In 2005, airline industry dynamics started changing. Delta Air Lines merged with Northwest, and United Airlines merged with Continental Airlines. As a result, American Airlines, an industry leader before, suddenly found itself much smaller than its legacy peers. United Airlines took the number-one spot followed by Delta Air Lines. That pushed American Airlines to third place.
Larger capacity and increased geographic coverage improved UAL’s and DAL’s operational efficiencies. It helped them improve yield, or revenue earned per seat.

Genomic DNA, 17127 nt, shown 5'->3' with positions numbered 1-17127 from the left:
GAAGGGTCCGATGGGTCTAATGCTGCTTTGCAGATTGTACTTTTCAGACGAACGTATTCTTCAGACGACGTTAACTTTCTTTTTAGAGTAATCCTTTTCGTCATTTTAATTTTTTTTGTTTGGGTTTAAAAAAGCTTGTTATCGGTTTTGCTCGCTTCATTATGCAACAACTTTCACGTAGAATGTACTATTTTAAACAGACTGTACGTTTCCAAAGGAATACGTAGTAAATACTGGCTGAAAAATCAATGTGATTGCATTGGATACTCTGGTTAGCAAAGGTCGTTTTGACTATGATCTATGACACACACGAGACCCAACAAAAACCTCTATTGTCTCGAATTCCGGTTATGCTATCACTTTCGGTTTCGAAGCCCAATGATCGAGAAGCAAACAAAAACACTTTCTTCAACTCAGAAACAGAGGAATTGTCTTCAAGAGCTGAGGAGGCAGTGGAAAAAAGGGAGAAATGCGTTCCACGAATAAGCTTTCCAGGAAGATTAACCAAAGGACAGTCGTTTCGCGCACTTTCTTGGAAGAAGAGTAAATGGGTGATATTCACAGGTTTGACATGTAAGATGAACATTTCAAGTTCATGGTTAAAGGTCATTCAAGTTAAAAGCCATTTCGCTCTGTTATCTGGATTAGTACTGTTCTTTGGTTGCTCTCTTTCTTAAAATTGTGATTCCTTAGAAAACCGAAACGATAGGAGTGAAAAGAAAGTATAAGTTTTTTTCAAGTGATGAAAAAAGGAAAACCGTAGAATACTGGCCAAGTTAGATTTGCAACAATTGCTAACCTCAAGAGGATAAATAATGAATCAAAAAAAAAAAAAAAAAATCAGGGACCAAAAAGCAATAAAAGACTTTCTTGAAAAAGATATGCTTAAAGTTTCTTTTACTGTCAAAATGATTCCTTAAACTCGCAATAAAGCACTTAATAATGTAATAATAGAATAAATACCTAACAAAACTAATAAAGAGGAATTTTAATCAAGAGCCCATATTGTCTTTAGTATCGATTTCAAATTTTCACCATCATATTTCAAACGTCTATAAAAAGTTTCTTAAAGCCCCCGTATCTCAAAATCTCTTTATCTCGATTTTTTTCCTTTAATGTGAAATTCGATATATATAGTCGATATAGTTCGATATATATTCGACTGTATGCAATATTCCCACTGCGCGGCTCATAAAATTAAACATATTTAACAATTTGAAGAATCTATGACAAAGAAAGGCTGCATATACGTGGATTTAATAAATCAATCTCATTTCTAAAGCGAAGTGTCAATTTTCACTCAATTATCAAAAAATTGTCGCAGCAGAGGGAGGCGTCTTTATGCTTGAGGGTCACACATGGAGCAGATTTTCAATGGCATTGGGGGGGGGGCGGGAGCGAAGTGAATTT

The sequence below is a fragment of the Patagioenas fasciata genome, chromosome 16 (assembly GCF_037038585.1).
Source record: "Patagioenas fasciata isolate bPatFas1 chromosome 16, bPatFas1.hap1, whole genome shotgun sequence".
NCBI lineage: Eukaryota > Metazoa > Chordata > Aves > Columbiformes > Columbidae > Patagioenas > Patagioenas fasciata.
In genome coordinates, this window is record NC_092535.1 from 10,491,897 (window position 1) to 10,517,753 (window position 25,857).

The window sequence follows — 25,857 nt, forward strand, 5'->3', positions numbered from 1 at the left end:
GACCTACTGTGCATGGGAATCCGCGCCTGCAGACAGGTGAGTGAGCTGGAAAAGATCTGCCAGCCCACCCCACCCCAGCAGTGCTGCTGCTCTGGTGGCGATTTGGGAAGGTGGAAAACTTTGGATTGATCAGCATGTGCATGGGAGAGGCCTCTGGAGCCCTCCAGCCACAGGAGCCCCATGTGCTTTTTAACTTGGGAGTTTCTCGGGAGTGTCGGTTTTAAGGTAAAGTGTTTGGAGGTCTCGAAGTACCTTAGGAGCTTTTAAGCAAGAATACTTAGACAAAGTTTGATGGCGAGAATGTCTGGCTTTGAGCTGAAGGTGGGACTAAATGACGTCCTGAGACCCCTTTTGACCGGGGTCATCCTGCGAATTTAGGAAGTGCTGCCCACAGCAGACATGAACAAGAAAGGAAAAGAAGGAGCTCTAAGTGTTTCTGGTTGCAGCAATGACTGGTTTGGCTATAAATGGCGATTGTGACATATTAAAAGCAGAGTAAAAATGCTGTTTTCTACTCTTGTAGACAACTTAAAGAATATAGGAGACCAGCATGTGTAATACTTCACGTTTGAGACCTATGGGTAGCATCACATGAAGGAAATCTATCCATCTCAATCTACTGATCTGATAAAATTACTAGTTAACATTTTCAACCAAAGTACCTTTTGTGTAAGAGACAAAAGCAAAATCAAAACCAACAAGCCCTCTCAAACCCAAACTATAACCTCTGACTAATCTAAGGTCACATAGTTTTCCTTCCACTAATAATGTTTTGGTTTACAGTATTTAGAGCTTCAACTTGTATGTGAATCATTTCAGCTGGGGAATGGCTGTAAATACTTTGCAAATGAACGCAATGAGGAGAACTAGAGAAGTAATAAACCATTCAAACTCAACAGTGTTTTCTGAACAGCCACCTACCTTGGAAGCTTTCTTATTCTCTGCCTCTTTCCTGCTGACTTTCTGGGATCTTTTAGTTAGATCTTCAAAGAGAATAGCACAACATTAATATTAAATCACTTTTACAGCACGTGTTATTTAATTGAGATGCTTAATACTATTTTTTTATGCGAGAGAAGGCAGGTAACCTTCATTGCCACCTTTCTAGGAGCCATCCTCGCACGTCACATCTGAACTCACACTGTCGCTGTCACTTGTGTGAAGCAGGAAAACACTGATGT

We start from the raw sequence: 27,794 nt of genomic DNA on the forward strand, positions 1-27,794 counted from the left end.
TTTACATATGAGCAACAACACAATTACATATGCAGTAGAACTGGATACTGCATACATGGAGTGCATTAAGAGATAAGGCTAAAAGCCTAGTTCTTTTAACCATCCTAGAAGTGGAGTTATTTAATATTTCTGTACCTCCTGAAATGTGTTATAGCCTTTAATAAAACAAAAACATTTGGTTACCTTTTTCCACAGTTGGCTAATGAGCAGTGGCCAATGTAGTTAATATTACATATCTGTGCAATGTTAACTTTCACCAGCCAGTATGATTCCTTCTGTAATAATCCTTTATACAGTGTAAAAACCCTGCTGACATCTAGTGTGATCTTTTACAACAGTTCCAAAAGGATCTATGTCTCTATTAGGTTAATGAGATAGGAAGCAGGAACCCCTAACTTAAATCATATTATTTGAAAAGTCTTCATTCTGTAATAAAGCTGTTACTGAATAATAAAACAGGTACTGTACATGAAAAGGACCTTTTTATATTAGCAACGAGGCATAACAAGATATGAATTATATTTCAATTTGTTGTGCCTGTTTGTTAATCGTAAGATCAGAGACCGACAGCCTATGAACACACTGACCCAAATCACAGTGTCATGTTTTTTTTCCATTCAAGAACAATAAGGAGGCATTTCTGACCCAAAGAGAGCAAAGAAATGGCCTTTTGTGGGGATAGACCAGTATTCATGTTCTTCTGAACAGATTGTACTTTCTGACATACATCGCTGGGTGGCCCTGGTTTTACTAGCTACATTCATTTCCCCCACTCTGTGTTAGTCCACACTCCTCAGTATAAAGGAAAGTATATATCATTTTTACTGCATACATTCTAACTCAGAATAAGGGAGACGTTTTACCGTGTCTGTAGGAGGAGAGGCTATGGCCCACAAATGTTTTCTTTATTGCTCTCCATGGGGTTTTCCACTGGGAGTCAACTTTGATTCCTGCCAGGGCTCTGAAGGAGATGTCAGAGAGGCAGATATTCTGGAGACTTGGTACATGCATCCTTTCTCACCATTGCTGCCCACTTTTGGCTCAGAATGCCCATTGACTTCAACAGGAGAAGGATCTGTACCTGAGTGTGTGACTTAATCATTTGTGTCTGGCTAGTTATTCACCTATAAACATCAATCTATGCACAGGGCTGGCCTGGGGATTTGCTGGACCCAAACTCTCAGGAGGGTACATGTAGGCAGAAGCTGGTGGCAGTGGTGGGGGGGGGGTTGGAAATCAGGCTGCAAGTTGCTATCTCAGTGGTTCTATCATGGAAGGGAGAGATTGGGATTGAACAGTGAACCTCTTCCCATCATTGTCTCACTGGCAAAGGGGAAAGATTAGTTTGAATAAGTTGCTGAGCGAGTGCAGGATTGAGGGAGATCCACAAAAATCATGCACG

So a merger was the natural course for American Airlines in order to regain its top position. The bankruptcy only strengthened the case for American Airlines to merge with another airline—US Airways.
Investors can gain coverage to airline stocks by investing in the SPDR S&P Transportation ETF (XTN).
In the next part of the series, we’ll see how American Airlines and US Airways overcame objections from the United States Department of Justice.
View more information: https://marketrealist.com/2016/06/american-airlines-merger-us-airways-inevitable/